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Coronavirus liability bill shields Idaho businesses, schools even if they are negligent

$200M tax cut plan heads to Idaho Senate
Posted at 4:26 PM, Aug 26, 2020
and last updated 2020-08-26 18:26:25-04

BOISE — This article was originally published by Ruth Brown in the Idaho Statesman.

On the third day of the Idaho Legislature’s special session, lawmakers kicked it off with discussion about businesses, schools and local entities not being held liable for coronavirus transmission — one of the issues that led Gov. Brad Little to call the extraordinary session.

Rep. Julianne Young, R-Blackfoot, pitched House Bill 6 — the Coronavirus Limited Immunity Act — to the House Judiciary, Rules and Administration Committee on Wednesday morning. It was forwarded by the panel on a party-line vote, and then it passed the House in a 54-15 vote, with one legislator absent.

The only Republicans voting against the bill were Rep. Bryan Zollinger, R-Idaho Falls, and Rep. Fred Wood, R-Burley. Wood is a retired physician.

A big sticking point for Democrats, who opposed the bill, was that even if a business or school is negligent or grossly negligent regarding coronavirus exposure, they have no liability for damages or injury.

“I cannot in good conscious do that,” said Rep. Muffy Davis, D-Ketchum.

The bill outlines that if businesses, cities, counties, people or schools make an effort to avoid transmission and are not willfully or recklessly spreading the virus, they cannot be held liable.

Young said the bill is not intended to be an enforcement mechanism, but simply offers protection to those who are complying with public health orders and being cautious. She said it is not tied to any emergency declaration order.

The bill does not shield the state or federal government from any liability for decisions they make, Young said. It also does not shield public health districts from liability.

“There is no nefarious purpose here,” Young said. “We are not attempting to shield state and federal government.”

Rep. John Gannon, D-Boise, took issue with county governments being offered immunity. He mentioned that county jury duty is mandatory, unlike a person voluntarily visiting a business.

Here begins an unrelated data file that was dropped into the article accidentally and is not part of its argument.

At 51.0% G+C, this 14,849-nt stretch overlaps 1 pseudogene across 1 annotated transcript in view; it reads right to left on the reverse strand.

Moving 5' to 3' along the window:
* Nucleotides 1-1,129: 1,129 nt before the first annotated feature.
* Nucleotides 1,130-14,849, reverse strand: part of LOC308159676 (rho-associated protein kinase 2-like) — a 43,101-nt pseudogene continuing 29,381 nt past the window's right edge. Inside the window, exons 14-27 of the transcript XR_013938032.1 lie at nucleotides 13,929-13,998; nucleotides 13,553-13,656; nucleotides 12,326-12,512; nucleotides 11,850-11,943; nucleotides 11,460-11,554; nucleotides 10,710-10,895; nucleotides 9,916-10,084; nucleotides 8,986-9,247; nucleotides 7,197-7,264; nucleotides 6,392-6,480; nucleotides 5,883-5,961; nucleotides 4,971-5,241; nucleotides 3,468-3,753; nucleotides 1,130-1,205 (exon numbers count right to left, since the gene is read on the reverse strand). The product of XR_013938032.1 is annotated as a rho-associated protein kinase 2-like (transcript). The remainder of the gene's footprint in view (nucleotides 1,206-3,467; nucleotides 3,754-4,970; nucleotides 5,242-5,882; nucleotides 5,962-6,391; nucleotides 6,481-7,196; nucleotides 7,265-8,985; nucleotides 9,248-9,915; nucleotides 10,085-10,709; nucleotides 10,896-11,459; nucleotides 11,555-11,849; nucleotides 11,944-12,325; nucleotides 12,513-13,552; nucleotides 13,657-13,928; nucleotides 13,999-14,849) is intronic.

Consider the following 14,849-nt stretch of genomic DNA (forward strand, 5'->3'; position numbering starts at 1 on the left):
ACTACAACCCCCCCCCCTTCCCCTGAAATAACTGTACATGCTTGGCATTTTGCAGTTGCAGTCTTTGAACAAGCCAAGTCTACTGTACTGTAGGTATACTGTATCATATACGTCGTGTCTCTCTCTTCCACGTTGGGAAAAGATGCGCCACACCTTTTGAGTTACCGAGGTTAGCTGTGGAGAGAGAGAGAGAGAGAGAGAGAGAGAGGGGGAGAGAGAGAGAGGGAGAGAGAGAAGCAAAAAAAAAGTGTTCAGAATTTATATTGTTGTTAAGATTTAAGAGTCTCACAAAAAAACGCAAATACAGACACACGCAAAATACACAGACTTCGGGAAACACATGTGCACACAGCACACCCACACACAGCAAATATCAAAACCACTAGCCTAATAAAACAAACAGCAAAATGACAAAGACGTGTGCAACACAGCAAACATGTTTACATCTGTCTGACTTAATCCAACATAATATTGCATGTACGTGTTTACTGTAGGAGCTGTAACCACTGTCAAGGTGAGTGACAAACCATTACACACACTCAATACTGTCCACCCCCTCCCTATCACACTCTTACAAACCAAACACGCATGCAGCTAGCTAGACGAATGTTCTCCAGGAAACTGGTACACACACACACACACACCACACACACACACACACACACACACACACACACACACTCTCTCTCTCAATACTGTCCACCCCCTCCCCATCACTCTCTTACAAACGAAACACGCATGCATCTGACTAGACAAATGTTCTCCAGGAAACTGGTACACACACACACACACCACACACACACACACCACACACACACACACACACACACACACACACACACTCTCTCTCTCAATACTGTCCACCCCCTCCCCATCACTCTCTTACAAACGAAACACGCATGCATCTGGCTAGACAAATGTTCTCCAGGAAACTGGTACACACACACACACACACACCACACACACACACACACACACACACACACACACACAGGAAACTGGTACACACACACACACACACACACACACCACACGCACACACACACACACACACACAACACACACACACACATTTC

Gannon also sought an analysis from the Idaho Attorney General’s Office on the bill, and shared that document. In it, Brian Kane, assistant chief deputy, expressed concern over undefined terms in the bill and said that the legislation “likely conflicts with existing statutes.”

The committee voted 13-4 to move the bill forward, with all four Democrats voting against.

Later Wednesday on the House floor, several Democrats addressed their issues with the bill. Among complaints were a violation of citizens’ 7th Amendment right to file lawsuits based on disagreements between people or businesses, and the right to have that be decided by a jury in federal court.

Rep. Ilana Rubel, D-Boise, argued that Idaho already has robust laws for dismissing frivolous lawsuits.

“There’s been this perception that if we don’t act now … that there will be this tsunami of litigation that will wipe out businesses,” Rubel said. “I don’t think that’s true.”

Rubel said the bill “is using the heaviest hand of government to strip Idahoans of their right to redress for harm caused by even extreme negligence.”

Young argued that the threat of litigation, even if a lawsuit isn’t filed, is creating fear among business owners on whether to reopen.

“I don’t have qualms that would prevent me from feeling confident that we can move forward,” Young said.

Rep. Lauren Necochea, D-Boise, said she was concerned that business owners, especially those that host vulnerable populations, would become lax about virus prevention.

“Institutions can be sloppy under this bill and have immunity,” Necochea said. “We don’t do this for any other hospital-acquired infection.”

Legislators in the House said that they were going to attempt to finish the special session Wednesday night.

As of Tuesday, 328 Idahoans had died as a result of the virus and 28,398 Idaho residents have been diagnosed with COVID-19.

Audience members and residents who came to testify seemed calmer on Wednesday. On Monday, residents broke a glass door on the House gallery and on Tuesday four people were arrested after Idaho State Police said they refused to comply with requests from lawmakers and troopers.

With the exception of Ammon Bundy, who was arrested again Wednesday and has been banned from the Statehouse for a year, none of the audience members appeared disruptive.